Social Media Safety

In the midst of social distancing and online learning, there’s been a rush to social media to stay updated with family, chat with friends, and stay connected to the world around us. For your child, you’re glad that they have this ability to stay so close with their classmates, but you’re worried about their safety while they explore the online world of social media. Lake Forrest Prep, a private school in Orlando, can help you discuss the ins and outs of social media safety with your child.

Person opening Instagram on iphone

Discuss the Basics

Before your child dives into the online world, it can be important to set some ground rules for safe online practices. What we post online creates a digital footprint. Even after we hit delete on a post, what we say online has the potential to live on. This means that your child needs to understand that what they post online is a reflection of themselves. A general rule of thumb when it comes to posting is that if Grandma wouldn’t like it, it shouldn’t be going online! Be sure to remind your child that they should never disclose any personal information, such as full name, birth date, or address, online. 

Person looking at apps on their phone

Age Appropriate

From Instagram to Twitter, there are plenty of ways your child can use social media to stay connected. As a parent, it’s important to understand the platforms that your child may be using. Read online reviews, and discuss what apps other parents allow their children to use. Just remember, at the end of the day, it’s your decision what social media platforms you do and do not want your children on. Here’s a quick overview of some of today’s most popular apps:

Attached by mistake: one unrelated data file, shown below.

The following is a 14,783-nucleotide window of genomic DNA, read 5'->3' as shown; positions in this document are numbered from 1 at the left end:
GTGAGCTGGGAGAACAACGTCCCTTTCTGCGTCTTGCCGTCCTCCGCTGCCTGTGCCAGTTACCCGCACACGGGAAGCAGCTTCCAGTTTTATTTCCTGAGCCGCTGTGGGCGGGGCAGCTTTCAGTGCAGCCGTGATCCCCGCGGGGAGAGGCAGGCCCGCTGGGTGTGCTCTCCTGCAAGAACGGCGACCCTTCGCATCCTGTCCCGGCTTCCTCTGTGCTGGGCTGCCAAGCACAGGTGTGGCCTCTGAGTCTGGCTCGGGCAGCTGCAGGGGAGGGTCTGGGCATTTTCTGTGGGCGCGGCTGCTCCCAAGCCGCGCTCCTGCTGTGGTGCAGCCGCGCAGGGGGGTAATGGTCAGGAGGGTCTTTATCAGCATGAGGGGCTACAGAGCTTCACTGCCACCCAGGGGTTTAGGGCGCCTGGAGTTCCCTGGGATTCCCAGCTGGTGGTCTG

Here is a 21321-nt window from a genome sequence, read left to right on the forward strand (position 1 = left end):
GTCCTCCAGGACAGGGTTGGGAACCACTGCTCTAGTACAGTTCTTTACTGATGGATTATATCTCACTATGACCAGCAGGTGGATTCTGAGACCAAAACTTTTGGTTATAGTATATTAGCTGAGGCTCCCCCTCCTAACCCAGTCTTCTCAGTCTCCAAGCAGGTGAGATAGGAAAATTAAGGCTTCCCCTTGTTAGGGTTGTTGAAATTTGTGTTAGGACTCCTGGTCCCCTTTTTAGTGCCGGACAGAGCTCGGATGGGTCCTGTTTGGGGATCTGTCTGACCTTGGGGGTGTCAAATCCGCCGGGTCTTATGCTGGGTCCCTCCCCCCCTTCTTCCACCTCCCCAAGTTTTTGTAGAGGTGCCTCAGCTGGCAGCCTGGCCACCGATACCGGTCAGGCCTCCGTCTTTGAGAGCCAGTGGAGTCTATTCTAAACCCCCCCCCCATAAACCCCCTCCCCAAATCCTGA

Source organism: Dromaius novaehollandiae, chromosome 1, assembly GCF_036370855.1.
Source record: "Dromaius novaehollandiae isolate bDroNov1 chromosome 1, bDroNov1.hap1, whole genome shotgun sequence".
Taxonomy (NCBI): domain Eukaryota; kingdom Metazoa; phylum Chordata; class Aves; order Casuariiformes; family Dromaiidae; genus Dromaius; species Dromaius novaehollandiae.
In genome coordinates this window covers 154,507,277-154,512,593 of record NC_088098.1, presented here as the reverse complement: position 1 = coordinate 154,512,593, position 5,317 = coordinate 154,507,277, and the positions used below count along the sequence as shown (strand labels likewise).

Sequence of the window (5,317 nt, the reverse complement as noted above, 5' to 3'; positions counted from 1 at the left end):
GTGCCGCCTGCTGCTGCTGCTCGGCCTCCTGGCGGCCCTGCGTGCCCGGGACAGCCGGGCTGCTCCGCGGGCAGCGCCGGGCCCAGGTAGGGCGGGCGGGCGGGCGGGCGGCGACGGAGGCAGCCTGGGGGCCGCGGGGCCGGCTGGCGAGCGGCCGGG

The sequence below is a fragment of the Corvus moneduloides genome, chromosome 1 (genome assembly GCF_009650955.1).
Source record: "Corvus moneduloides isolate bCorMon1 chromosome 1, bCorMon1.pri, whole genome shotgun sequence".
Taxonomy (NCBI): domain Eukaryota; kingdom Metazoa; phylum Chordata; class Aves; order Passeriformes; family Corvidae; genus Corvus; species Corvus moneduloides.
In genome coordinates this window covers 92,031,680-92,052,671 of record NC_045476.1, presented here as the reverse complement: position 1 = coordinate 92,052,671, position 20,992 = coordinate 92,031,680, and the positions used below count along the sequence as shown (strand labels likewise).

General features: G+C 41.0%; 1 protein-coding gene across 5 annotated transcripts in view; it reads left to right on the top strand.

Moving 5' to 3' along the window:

• Facebook: Perhaps the most popular social media site, Facebook is appropriate for children ages 13 and up. Recently, Facebook debuted a Messenger for Kids app, which allows kids to video call or message their friends and family.
  • Instagram: The photo-sharing site is recommended for teens, and privacy settings allow for profiles to be private. 
  • Snapchat: This app is designed to send “disappearing”  messages. Snapchat is recommended for ages 13 and older. 
  • TikTok: Over the past year, TikTok has exploded in popularity. This platform is meant to share short videos and is suited for children 13 and up!
  • Twitter: Best suited for ages 13 and up, Twitter allows users to share their thoughts, up to 280 characters, as well as direct message with other users. Twitter’s privacy settings allow for both public and private accounts.

During this digital age, it’s important to teach your children how to navigate the online world safely. For more tips on social media safety, visit Lake Forrest Prep’s, a private school in Orlando, blog!

Article by ontarget

kyle@ontargetwebsolutions.com'